Three Reason Why PR and Politics Fit

In the summer of 2016, I was lucky enough to intern at the U.S. Senate for Senator Rob Portman. Some of you may be asking, “How did a journalism student get an internship in politics?” Believe it or not, journalism students THRIVE in politics. To make it in politics, you need to have the mind of someone in public relations. Here is why the two universes mix well…

 

1.     You are representing a brand.

In politics, you interact with people from different industries and walks of life. For someone in the Senate, you not only represent the people of you state, but also the federal government. For me, I talked to thousands of people in my couple months at the Senate, and I knew in every interaction could mean a life touched forever or even a vote (it was Portman’s reelection year). Some people may not realize this, but politics is as much of a brand as any Fortune 500 Company.

 

2.    It requires clear communication and research.

While in DC, I learned that employers are always looking for people who know how to communicate clearly. Being a great writer and having an outgoing personality can help you go far in a job that relates to politics. I didn’t expect to write so much during my internship, but there was always a letter or memorandum that needed to be sent out. Research is vital in politics, as legislation and forums require vast amounts of information to make sure citizens get the correct facts. In PR, great writing and research is key to great marking campaigns and strong relationships between a client and agency.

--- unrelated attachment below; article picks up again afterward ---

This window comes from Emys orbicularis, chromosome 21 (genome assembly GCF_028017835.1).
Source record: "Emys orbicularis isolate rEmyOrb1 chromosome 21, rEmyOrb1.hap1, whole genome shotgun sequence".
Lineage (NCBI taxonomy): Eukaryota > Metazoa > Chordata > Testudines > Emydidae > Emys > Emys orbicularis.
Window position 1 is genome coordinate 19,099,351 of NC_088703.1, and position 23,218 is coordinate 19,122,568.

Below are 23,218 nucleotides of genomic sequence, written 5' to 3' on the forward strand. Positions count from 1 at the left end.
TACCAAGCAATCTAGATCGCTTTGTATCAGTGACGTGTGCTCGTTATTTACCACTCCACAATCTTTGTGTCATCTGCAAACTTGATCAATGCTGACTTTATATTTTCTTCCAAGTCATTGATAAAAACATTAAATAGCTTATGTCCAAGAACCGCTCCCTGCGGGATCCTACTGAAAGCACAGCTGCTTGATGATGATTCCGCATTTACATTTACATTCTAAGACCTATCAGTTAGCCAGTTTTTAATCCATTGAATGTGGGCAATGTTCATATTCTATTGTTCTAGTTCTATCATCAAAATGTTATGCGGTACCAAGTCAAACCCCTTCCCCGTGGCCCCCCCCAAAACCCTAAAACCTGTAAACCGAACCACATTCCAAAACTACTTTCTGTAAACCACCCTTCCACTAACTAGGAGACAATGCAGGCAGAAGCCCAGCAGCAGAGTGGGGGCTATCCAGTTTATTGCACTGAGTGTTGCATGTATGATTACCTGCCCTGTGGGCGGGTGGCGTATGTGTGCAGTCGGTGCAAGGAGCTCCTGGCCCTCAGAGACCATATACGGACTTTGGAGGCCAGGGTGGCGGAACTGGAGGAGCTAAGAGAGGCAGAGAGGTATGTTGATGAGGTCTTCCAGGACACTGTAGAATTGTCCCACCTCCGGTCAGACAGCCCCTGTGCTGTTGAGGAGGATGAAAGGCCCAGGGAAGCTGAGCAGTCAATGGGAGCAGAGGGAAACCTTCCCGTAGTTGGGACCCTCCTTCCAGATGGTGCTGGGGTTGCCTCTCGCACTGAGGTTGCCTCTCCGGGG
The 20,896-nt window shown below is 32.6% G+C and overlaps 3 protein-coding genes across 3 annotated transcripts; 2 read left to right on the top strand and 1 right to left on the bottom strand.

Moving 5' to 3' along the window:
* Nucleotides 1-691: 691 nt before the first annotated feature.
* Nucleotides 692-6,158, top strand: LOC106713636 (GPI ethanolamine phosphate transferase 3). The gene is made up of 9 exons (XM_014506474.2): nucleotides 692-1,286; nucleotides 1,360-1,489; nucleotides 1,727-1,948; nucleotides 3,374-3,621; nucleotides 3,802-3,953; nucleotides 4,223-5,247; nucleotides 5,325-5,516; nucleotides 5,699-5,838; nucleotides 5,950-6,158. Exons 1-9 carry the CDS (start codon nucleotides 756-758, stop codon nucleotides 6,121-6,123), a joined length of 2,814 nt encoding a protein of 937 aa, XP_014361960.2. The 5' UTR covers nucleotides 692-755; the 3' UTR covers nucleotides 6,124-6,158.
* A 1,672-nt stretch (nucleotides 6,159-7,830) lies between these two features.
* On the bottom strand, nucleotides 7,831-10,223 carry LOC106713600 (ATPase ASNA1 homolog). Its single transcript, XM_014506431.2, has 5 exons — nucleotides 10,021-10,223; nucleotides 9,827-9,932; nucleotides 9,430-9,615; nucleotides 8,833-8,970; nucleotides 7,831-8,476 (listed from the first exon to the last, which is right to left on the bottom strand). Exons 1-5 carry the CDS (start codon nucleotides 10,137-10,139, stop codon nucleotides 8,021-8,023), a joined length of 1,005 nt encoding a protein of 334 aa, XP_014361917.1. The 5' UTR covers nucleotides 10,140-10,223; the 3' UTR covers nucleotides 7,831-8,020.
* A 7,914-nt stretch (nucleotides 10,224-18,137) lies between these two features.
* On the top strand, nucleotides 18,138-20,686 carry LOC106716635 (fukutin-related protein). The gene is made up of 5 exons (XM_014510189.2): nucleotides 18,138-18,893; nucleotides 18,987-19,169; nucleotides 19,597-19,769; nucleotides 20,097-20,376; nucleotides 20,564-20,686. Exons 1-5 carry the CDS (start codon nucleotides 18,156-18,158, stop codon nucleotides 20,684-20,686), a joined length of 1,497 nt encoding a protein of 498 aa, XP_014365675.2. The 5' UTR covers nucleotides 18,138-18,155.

3.    Maybe PR and politics are the same?

This may be line that you hear during the Twilight Zone, but PR and politics share a lot of qualities. Other than the before mentioned qualities, the two constantly change the way we view our world. Maybe laws affect our lives more than an advertisement, but these two worlds are reliant on the people’s opinion. Even though my internship didn’t include conference reports or client meetings, I still sat through meetings with citizens and wrote many memorandums. I loved the work I did in the Senate, and if you ever want to work in politics, that journalism degree may come in handy.

Post by former Account Executive Brendon Embry